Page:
Lee Smolin says time is real

Seattle is a city full of geeks, it seems, and a bunch of us piled into the dark basement of Town Hall Seattle on a beautiful spring evening Tuesday to hear three talks about quantum mechanics, neutrinos, and the nature of time.

Dr. Lee Smolin was the headliner of the evening. Smolin has kicked up quite a ruckus with his new book, Time Reborn: From the Crisis in Physics to the Future of the Universe. In it, Smolin takes issue with a core notion of modern physics.

“We experience the world in time, we think in time, we act in time; this is so central to our conception of being human,” Smolin said. “But the scientific world view teaches that time is an illusion.”

Smolin added that, in his view, that claim is based on several incorrect arguments.

“Einstein and others who took that point of view are wrong for scientific reasons, and I try to make the scientific case for bringing back time to the center of our thinking and the center of our conception of nature,” he said.

Smolin rejects the notion that a mathematical description of the universe outside of time is the true reality, and that is the “crisis” of the book’s subtitle.

“If the experience of time is not central to reality, then neither are any human hopes and aspirations and the qualities that we so admire like decisiveness and imagination,” he said.

Smolin acknowledged that his arguments live somewhere in between physics and philosophy.

“I think that it’s essential to have the benefit of the history of thought when you’re tackling the deepest and hardest questions that we face, and the nature of time is one of them,” he contended.

The notion that time is an illusion has had its uses over the years, Smolin suggested, but added that the main fallacy of the approach has been what he called “physics in a box”, a method for studying small parts of the universe and then trying to extrapolate universal truths from that study. But he noted that you can’t put the whole universe into a box, and that the observers and the measuring systems in the experiments are typically outside of the box. And he said that even the laws of physics must be evolving, or if they aren’t, then they aren’t science.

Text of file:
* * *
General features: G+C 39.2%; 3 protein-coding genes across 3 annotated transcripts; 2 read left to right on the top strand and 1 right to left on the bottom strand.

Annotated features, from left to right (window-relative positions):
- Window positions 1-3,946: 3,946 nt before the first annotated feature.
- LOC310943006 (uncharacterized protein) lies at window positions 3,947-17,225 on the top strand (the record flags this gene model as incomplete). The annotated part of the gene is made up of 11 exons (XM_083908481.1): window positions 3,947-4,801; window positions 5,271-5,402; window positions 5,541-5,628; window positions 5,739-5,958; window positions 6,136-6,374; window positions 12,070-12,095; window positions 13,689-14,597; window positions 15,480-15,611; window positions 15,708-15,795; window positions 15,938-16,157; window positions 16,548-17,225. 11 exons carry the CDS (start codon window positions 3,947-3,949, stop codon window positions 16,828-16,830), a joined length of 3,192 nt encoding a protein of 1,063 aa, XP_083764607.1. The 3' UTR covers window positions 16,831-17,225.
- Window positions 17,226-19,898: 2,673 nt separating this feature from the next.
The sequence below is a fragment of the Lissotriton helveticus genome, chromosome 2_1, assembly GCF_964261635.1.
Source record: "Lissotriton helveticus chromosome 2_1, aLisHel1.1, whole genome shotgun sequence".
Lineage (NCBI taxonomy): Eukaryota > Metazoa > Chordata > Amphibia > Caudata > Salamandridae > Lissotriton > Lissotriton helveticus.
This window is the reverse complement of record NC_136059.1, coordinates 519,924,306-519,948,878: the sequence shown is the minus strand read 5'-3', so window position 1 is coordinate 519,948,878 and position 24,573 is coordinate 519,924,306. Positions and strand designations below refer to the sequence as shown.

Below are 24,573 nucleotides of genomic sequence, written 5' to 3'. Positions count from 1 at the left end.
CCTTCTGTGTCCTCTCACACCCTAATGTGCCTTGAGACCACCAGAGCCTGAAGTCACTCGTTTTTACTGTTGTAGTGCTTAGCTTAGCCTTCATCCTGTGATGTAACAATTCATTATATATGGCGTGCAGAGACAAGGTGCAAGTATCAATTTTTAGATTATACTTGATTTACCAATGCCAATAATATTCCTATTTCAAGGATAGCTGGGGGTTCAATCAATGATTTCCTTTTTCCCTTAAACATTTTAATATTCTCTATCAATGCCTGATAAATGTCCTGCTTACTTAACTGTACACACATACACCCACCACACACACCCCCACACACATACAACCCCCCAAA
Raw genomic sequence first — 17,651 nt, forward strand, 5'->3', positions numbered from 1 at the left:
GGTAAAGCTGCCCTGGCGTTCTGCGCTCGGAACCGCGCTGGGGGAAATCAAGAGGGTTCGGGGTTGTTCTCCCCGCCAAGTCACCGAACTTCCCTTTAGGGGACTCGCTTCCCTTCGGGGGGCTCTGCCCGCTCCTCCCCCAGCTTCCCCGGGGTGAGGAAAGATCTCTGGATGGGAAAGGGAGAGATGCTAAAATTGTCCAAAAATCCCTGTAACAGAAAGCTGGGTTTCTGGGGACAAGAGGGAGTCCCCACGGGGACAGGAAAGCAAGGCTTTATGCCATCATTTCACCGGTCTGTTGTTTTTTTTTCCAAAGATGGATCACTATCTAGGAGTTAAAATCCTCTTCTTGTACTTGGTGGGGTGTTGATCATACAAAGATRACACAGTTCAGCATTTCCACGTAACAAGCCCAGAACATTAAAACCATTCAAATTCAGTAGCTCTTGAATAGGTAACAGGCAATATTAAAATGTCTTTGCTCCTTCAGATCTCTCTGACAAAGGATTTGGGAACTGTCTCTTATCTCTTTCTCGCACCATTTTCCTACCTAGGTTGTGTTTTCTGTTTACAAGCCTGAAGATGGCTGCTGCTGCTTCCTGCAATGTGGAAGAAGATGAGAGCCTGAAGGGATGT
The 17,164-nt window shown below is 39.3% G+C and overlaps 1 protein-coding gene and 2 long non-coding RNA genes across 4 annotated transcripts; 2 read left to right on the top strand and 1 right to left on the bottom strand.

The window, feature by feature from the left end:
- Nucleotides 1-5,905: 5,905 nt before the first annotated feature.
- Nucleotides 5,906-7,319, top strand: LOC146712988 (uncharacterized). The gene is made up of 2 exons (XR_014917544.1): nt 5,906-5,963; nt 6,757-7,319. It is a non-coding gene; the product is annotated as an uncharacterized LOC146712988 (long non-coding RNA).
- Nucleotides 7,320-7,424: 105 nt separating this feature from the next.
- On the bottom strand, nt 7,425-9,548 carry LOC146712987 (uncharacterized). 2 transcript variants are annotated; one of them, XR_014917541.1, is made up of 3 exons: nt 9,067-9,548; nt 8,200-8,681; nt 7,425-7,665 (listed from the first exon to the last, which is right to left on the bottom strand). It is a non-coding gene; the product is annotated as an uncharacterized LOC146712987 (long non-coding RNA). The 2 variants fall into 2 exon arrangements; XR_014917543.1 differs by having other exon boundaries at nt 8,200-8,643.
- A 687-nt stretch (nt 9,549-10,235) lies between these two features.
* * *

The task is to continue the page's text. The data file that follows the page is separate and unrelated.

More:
“If the laws are truly outside of time then they’re inexplicable to any method that is checkable by science, because science requires experimentation and we can only experiment on things that can be modified,” Smolin said. “So if the laws are outside of time we just have to become mystics.”

The nature of time is a challenging topic for an hour-long talk, and Smolin had to punt a few times, noting that several concepts were topics for another hour, and that much more in-depth discussion could be found in the book.

We’re intrigued enough to grab a copy. You can get yours here.

Two talks by University of Washington graduate students preceded Smolin’s presentation. The talks were part of the UW’s Engage: The Science Speaker Series.

Ironically, Alan Jamison’s talk was definitely physics in the box. He gave an engaging presentation, titled “Cooling Atoms With Blinding Hot Light,” about his lab work to look at the behavior of ytterbium atoms, an element he joked “sits in a dark corner of the periodic table.”

“The first step in cooling atoms,” Jamison said, “is to heat them up.” As they vibrate intensely in the heat, individual atoms break off. Then they cool them down by shining lights on them; ytterbium has a resonance with certain green and purple wavelengths, and they can eventually slow the motion of the atoms down enough to get photos of clusters of them and study their behavior.

More on Jamison’s work at the Ultracold Atoms Group at the UW.

Jared Kofron followed with a talk about “A Massive Problem: A Brief History of the Tiny Neutrino.”

Kofron noted that the neutrino is the smallest particle we know of. “It’s a very strange, mysterious particle that has taught us a lot about the universe.” His talk was an accessible history of the neutrino.

The particle was dreamed up in the 1930s as a way to explain why energy seemed to be vanishing with beta decay. This created something of a panic, and German physicist Wolfgang Pauli proposed the neutrino as “a desperate remedy to save physics.” The notion of a particle that was incredibly penetrating, basically massless, and never observable was not too popular among scientists at first. But it fixed everything.

“Experiments made sense when viewed in the context of the neutrino,” Kofron said. “If you added the possibility that this little guy was carrying off all of the missing energy, all of a sudden the books balanced. From an experimental point of view, this was a real coup, this was a beautiful addition to the theory.”

More about Kofron’s work at the Center for Experimental Nuclear Physics and Astrophysics at UW.
Reviews of Time Reborn:
Other books by Lee Smolin: